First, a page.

I am a  Sr lecturer in Science Communication at the University of Otago. My background is both as an artist, biologist, and academic researcher in both spaces. I hold a BA from the humanities and a PhD from the biological sciences (with research encompassing environmental physiology, molecular ecology and evolutionary genomics). In integrating my background as a scientist, and an artist, much of my research now focuses on philosophical and practical links between the arts and sciences.   (See here for a bit more background.) That’s useful because science communication is one of the most multi-trans-cross-inter-disciplinary games going. It’s all about forging connections across boundaries… breaking down barriers even.

I am particularly  interested in the AESTHETICS OF SCIENCE:

• How aesthetics co-create science, for ex. how do they influence the formation & persistence of scientific paradigms ?

• How does sensory cognition and aesthetics influence knowledge-constrution in all walks from education to communication to science ?

• How can aesthetics be integrated into fostering a deeper science and society interaction?

When we recognize more of the common ground between science and “other” (art, humanities etc) then we can begin to understand science as the human enterprise that it is. And, in so doing, cast science as more inclusive.

 Paradigm shifts in science

My scientific research has addressed several paradigms in biology, from our view of oceans and marine connectivity, to ectothermy and our assumptions of environmental stability, to genome evolution and notions of living fossils and DNA function. This work has queried assumptions and interpretations of science, and in ferreting out the historical drivers of paradigms, I’ve found that in many cases the original paradigms were formed in part by assumptions stemming from an aesthetic. In other words, an aesthetic (often visual) impression of an environment, or organism, or process has often shaped and entrained the hypotheses we have pursued in science. To me this illustrates what bedfellows science and the arts/humanities truly are, and given this two-way interchange, how useful it is to promote their integration in the communication of science. (more)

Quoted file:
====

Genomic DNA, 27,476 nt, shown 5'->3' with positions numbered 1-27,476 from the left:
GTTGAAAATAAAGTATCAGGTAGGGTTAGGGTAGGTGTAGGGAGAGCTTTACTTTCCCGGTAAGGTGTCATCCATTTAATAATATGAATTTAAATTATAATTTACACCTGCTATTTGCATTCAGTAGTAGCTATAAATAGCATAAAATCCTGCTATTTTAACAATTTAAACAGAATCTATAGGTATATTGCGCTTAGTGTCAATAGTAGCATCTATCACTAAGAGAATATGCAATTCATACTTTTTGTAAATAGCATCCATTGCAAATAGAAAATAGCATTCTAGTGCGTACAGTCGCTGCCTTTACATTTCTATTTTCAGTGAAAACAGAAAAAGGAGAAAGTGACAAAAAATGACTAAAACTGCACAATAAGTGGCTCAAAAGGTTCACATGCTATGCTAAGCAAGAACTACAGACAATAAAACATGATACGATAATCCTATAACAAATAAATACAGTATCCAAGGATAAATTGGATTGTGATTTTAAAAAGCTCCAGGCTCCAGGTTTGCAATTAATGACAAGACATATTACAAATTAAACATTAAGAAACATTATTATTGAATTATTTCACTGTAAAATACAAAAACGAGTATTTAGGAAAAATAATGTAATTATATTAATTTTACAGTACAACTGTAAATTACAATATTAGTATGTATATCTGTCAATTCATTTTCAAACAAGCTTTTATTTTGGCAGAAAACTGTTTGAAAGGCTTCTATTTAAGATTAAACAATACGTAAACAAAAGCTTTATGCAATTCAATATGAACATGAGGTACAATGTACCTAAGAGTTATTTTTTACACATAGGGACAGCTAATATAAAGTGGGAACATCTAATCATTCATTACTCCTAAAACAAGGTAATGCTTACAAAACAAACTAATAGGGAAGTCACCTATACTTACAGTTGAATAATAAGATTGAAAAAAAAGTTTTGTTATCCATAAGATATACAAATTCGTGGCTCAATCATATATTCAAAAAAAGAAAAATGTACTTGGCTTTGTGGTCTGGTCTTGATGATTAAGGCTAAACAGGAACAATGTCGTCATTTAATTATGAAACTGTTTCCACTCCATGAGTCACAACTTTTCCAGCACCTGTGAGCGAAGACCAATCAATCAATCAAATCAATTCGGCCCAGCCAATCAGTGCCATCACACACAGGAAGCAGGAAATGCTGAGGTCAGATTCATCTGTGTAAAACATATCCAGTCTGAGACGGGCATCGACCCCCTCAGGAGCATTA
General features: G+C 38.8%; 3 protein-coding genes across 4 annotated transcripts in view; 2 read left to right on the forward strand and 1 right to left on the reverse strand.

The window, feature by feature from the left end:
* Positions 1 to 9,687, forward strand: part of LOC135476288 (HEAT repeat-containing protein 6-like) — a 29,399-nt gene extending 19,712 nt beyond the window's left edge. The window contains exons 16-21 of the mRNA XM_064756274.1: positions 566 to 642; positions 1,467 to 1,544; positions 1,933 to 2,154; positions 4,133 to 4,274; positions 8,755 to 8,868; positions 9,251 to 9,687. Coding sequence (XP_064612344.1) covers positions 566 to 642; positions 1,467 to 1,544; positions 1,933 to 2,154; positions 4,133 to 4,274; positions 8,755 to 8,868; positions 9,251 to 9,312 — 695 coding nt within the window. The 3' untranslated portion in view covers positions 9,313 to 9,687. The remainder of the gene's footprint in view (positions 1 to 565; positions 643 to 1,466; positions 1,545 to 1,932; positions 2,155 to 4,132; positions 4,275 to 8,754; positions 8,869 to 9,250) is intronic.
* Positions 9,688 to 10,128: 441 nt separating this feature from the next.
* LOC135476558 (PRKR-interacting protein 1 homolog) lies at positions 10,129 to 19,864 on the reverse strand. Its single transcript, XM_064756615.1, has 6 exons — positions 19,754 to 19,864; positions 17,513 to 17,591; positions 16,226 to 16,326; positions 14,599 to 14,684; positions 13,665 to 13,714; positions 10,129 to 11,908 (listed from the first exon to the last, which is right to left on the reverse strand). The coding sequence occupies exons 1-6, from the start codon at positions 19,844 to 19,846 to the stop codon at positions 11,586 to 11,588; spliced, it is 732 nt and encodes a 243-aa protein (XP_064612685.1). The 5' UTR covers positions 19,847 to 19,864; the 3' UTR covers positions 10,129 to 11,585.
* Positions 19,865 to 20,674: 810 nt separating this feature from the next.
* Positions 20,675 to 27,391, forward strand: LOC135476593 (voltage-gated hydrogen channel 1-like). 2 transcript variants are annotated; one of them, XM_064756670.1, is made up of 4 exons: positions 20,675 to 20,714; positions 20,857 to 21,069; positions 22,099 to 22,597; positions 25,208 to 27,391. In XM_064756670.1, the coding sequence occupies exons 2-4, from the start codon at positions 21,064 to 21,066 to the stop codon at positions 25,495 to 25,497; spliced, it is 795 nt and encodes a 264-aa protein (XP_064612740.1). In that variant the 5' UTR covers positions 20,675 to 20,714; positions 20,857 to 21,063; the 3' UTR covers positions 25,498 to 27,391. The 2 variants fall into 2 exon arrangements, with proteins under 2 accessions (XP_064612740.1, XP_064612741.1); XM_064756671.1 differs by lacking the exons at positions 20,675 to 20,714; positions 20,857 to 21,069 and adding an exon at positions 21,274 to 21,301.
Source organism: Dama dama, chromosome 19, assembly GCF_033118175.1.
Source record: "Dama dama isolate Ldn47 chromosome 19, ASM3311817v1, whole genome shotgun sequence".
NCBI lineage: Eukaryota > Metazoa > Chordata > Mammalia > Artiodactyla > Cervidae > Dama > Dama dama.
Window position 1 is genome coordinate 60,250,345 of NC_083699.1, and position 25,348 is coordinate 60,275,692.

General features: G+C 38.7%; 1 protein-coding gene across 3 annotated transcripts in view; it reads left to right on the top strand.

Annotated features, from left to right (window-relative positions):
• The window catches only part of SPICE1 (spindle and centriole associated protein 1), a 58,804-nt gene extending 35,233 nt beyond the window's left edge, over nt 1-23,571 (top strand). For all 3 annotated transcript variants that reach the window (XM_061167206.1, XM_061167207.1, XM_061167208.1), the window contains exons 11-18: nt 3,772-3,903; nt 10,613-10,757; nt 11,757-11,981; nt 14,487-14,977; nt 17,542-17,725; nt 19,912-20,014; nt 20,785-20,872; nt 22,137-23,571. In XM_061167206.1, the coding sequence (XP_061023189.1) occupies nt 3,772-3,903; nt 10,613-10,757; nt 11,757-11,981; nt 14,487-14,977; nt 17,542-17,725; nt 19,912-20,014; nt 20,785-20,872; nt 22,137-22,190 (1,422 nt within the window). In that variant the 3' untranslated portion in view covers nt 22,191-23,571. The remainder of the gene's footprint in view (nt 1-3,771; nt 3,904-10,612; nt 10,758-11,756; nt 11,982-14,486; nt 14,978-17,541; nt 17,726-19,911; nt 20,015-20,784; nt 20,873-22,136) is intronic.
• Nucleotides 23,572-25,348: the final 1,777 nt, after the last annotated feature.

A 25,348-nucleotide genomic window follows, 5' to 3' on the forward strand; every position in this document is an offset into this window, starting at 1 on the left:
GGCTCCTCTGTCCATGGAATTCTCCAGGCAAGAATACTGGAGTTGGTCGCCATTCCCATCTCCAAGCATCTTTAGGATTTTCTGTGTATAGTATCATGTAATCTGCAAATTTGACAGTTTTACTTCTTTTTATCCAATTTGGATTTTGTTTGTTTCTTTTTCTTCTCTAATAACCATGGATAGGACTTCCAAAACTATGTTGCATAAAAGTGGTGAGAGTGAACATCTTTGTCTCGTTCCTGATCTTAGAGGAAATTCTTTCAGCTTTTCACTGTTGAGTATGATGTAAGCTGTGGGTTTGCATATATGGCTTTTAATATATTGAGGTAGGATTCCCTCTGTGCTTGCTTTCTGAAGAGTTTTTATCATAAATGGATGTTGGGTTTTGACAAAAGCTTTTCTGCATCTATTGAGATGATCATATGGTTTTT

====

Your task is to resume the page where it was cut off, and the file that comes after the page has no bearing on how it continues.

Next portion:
Crossing the science-humanities divide (ArtScience):

Visual images can both encapsulate and explore complex scientific associations. Sensorily, they can speed us to an intellectual point we’d be slow to reach through text. For these reasons alone, understanding/doing/communicating science should all involve the arts. Art is not just illustration and, though they are often dichotomized as ‘the two cultures’, it is not the opposite of science. I am interested in the modern and historical drivers of this divide; philosophically I am intrigued by the commonalities of both, and so I am interested in exploring not only their potential for cross-fertilization but also transdisciplinary convergence.(more)

 Understanding & communicating science in its wider historical/cultural & aesthetic context. 

One of the keys to communicating science effectively is finding a common ground without “us vs. them” (public vs scientist) divides. Essential to this is understanding the historical conditions and cultural ideologies that influenced our conceptualization of scientific problems in the first place. This requires a philosophical approach and understanding of our human impact on science and its relationships to society. My background in Human Ecology has fostered long-term interests in integrating the sciences and humanities from both global and local perspectives to question: How has biology and natural science shaped our human history, and visa versa, how has our history shaped our view of biology and our environment? (more) Understanding the boundaries of science is also important: my work frequently focuses on aspects of citizen science and TEK.

 Understanding the processes which shape our scientific knowledge -the very structures of thought and learning- is important to communicating effectively and emotively. (It also presents lots of interesting stories in itself). Key themes I promote in my research and teaching, are to think critically, to draw context (and be inspired!) at an interdisciplinary level, and to hold a responsibility to communicate.